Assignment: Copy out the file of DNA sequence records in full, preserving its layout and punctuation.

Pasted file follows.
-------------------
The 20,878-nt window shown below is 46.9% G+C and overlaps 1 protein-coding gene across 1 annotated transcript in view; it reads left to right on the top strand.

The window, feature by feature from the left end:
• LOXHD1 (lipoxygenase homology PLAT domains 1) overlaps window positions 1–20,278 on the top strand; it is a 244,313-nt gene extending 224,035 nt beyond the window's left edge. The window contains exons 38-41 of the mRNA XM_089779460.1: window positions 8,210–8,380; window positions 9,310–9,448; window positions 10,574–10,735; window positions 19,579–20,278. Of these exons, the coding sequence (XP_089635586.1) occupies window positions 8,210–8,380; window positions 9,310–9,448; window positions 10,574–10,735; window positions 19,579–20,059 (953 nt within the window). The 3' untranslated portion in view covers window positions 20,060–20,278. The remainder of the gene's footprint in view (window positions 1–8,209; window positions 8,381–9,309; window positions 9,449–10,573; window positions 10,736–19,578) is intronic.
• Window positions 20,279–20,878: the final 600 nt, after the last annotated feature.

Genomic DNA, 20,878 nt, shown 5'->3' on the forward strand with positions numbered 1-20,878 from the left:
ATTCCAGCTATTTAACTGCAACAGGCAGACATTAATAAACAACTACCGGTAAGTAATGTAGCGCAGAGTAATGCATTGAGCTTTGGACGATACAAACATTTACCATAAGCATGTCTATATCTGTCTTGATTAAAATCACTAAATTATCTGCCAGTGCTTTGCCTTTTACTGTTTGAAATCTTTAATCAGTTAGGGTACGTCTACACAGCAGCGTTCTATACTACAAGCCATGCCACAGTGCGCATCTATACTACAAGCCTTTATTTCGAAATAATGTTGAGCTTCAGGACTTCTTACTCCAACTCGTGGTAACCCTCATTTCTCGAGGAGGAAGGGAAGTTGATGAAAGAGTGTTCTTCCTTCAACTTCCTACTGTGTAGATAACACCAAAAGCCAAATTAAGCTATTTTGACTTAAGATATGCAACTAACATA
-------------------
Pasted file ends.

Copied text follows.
The 20,878-nt window shown below is 46.9% G+C and overlaps 1 protein-coding gene across 1 annotated transcript in view; it reads left to right on the top strand.

The window, feature by feature from the left end:
• LOXHD1 (lipoxygenase homology PLAT domains 1) overlaps window positions 1–20,278 on the top strand; it is a 244,313-nt gene extending 224,035 nt beyond the window's left edge. The window contains exons 38-41 of the mRNA XM_089779460.1: window positions 8,210–8,380; window positions 9,310–9,448; window positions 10,574–10,735; window positions 19,579–20,278. Of these exons, the coding sequence (XP_089635586.1) occupies window positions 8,210–8,380; window positions 9,310–9,448; window positions 10,574–10,735; window positions 19,579–20,059 (953 nt within the window). The 3' untranslated portion in view covers window positions 20,060–20,278. The remainder of the gene's footprint in view (window positions 1–8,209; window positions 8,381–9,309; window positions 9,449–10,573; window positions 10,736–19,578) is intronic.
• Window positions 20,279–20,878: the final 600 nt, after the last annotated feature.

Genomic DNA, 20,878 nt, shown 5'->3' on the forward strand with positions numbered 1-20,878 from the left:
ATTCCAGCTATTTAACTGCAACAGGCAGACATTAATAAACAACTACCGGTAAGTAATGTAGCGCAGAGTAATGCATTGAGCTTTGGACGATACAAACATTTACCATAAGCATGTCTATATCTGTCTTGATTAAAATCACTAAATTATCTGCCAGTGCTTTGCCTTTTACTGTTTGAAATCTTTAATCAGTTAGGGTACGTCTACACAGCAGCGTTCTATACTACAAGCCATGCCACAGTGCGCATCTATACTACAAGCCTTTATTTCGAAATAATGTTGAGCTTCAGGACTTCTTACTCCAACTCGTGGTAACCCTCATTTCTCGAGGAGGAAGGGAAGTTGATGAAAGAGTGTTCTTCCTTCAACTTCCTACTGTGTAGATAACACCAAAAGCCAAATTAAGCTATTTTGACTTAAGATATGCAACTAACATA